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Public spending on health and social care

The UK government currently spends more than one in every £5 of public spending on the NHS and social care systems. Research in this area explores trends in public spending on health and social care, and analyses current and future spending pressures.

Public spending on health and social care

Journal article | Fiscal Studies, Volume 37, Issues 3-4
Briefing note
uk_health_spending

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Rowena Crawford
Associate Director
George Stoye
Senior Research Economist
Polly Simpson
Research Economist
( 69 results found )
Report
From lagging well behind most European countries in the early 1990s, the UK is now one of the highest spenders on the under-5s in Europe (OECD, 2014). One of the biggest programmes for this age group is Sure Start. It offers families with children under the age of 5 a ‘one-stop shop’ for ...
Report
To mark the BBC’s coverage of the NHS’s 70th birthday in July 2018, researchers from the Institute for Fiscal Studies, Health Foundation, The King’s Fund and the Nuffield Trust have come together for the first time, using combined expertise to shed light on some of the big questions on the ...
Observation
Carl Emmerson and Thomas Pope
Yesterday, the Prime Minister announced a ‘70th Birthday present’ for the NHS, pledging average real annual increases of 3.4% per year for the next five years. One challenge for the Government is where the money to pay for this will come from. After social security spending, the NHS is the ...
IFS Working Paper W18/15
Recent years have seen substantial reductions in public spending on social care for older people in England. This has not only led to large falls in the number of people over the age of 65 receiving publicly funded social care, but also to growing concern about the potential knock-on effects on ...
Report
Paul Johnson, Elaine Kelly, Tom Lee, George Stoye, Ben Zaranko, Anita Charlesworth, Zoe Firth, Ben Gershlick and Toby Watt
On 5 July this year the NHS will be 70. In all its 70 years it has rarely been far from the headlines. It has been through more than its fair share of reforms, crises and funding ups and downs. Over that period, the amount we spend on it has risen inexorably. Yet, today, concerns about the adequacy ...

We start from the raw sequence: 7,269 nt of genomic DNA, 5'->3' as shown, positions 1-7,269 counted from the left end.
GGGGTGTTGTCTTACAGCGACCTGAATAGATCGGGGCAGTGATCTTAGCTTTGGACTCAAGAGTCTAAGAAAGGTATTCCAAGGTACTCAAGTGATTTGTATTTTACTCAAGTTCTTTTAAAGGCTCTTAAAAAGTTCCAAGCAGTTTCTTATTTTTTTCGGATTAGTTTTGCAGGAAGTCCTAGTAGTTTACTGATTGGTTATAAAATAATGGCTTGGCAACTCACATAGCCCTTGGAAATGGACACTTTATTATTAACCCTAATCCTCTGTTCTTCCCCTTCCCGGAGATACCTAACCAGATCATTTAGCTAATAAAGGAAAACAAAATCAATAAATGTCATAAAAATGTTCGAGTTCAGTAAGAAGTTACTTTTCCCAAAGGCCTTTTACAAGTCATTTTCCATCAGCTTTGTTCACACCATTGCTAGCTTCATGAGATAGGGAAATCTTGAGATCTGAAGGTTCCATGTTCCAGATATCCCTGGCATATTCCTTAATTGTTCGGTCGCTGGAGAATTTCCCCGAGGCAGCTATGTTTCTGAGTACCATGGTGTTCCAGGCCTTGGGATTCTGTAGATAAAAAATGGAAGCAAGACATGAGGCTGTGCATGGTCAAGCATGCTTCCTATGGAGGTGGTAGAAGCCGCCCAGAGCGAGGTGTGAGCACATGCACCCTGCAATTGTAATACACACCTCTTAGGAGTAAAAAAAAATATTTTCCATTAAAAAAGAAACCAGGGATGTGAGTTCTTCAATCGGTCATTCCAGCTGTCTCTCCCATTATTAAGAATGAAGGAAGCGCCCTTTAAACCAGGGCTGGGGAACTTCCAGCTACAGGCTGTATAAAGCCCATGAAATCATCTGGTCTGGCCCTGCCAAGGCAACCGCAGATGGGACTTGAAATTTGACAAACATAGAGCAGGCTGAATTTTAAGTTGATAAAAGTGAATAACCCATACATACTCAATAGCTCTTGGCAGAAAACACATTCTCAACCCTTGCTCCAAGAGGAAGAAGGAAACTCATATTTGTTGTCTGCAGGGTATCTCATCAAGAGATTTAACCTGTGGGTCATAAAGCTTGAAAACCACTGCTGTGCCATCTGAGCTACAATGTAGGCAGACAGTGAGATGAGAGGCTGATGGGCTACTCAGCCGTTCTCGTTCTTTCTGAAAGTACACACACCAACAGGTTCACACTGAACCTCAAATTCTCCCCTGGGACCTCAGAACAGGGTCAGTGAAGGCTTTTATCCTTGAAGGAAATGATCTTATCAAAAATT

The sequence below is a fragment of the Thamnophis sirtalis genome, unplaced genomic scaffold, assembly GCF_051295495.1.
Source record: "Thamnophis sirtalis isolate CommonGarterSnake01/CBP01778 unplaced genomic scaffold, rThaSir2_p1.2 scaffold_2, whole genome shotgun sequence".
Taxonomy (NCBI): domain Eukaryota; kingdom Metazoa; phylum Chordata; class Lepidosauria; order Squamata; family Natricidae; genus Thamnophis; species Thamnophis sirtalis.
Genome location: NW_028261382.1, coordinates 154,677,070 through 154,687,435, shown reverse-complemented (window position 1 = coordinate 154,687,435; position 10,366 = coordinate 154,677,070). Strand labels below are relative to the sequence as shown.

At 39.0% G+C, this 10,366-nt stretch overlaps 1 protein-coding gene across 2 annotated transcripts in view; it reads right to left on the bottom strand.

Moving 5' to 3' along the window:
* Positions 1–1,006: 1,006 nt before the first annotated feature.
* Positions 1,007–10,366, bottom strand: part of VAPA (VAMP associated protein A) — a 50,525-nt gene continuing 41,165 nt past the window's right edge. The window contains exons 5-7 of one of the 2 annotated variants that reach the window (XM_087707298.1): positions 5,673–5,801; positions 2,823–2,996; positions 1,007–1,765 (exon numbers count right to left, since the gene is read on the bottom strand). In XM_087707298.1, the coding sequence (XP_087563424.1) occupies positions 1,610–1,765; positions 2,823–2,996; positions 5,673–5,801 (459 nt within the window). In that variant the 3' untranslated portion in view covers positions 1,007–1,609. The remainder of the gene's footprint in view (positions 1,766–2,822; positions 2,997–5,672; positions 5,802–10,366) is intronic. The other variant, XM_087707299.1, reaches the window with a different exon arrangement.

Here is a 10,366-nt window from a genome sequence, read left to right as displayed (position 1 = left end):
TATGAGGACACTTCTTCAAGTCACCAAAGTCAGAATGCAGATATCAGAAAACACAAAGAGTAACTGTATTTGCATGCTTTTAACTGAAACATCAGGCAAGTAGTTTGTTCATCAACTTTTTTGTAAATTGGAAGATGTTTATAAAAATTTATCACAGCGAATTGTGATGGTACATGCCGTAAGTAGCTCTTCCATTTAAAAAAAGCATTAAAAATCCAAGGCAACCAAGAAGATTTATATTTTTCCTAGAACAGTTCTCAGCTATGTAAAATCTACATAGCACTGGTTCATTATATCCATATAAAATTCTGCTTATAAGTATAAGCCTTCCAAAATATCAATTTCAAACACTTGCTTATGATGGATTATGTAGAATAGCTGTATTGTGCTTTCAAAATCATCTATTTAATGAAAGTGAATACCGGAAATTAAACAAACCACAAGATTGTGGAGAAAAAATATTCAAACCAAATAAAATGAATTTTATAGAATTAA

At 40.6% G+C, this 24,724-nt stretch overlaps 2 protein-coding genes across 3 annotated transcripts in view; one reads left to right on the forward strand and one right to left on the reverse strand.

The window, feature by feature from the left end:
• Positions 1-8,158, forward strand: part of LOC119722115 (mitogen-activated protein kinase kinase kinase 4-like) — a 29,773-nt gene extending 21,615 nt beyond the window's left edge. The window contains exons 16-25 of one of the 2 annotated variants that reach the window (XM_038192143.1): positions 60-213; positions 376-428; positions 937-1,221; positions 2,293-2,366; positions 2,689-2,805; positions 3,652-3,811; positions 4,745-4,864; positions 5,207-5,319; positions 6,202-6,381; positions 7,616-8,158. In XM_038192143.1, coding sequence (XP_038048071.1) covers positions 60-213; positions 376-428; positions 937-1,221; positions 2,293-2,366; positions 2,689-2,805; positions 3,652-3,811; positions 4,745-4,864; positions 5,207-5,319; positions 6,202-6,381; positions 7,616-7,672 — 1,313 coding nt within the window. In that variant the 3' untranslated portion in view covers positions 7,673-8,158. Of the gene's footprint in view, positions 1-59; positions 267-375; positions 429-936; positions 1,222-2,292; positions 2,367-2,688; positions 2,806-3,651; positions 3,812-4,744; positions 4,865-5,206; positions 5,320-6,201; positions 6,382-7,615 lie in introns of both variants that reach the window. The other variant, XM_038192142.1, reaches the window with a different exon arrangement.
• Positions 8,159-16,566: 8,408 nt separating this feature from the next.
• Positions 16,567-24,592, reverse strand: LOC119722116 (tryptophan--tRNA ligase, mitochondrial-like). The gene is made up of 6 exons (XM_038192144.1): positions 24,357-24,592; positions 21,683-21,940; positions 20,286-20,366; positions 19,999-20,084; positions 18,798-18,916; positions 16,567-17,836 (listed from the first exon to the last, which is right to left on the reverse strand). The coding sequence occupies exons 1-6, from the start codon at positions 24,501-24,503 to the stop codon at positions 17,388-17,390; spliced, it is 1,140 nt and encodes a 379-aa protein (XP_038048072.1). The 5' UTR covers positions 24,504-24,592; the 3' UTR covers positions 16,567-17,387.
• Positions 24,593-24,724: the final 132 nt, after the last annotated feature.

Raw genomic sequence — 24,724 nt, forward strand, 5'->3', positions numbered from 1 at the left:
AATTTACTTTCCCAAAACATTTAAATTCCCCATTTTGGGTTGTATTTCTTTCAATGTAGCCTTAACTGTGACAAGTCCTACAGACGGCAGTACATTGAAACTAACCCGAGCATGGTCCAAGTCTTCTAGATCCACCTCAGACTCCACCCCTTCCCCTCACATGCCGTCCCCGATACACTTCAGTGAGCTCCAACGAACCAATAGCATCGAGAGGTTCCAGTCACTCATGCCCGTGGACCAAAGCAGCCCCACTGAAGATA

Report summary
Paul Johnson, Elaine Kelly, Tom Lee, George Stoye, Ben Zaranko, Anita Charlesworth, Zoe Firth, Ben Gershlick and Toby Watt
On 5 July this year the NHS will be 70. In all its 70 years it has rarely been far from the headlines. It has been through more than its fair share of reforms, crises and funding ups and downs. Over that period, the amount we spend on it has risen inexorably. Yet, today, concerns about the adequacy ...
Briefing note
This report argues that ongoing reforms to local government finance risk a growing funding gap for adult social care and conflict with efforts to provide consistent and high-quality care services across the country.
Briefing note
This briefing note reviews the evidence on the long-run pressures faced by maternity units from changes in the number of maternity admissions and the case mix.
Observation
Andrew Hood and Polly Simpson
Yesterday, the Conservative Party proposed changes to the rules governing who is eligible for government funding for social care, and backed away from a lifetime cap on care costs. In this observation, we discuss those changes and lay out their potential effects. Taking the population of people in ...
Briefing note
Yesterday, the Conservative Party proposed changes to the rules governing who is eligible for government funding for social care, and backed away from a lifetime cap on care costs. In this observation, we discuss those changes and lay out their potential effects. Taking the population of people in ...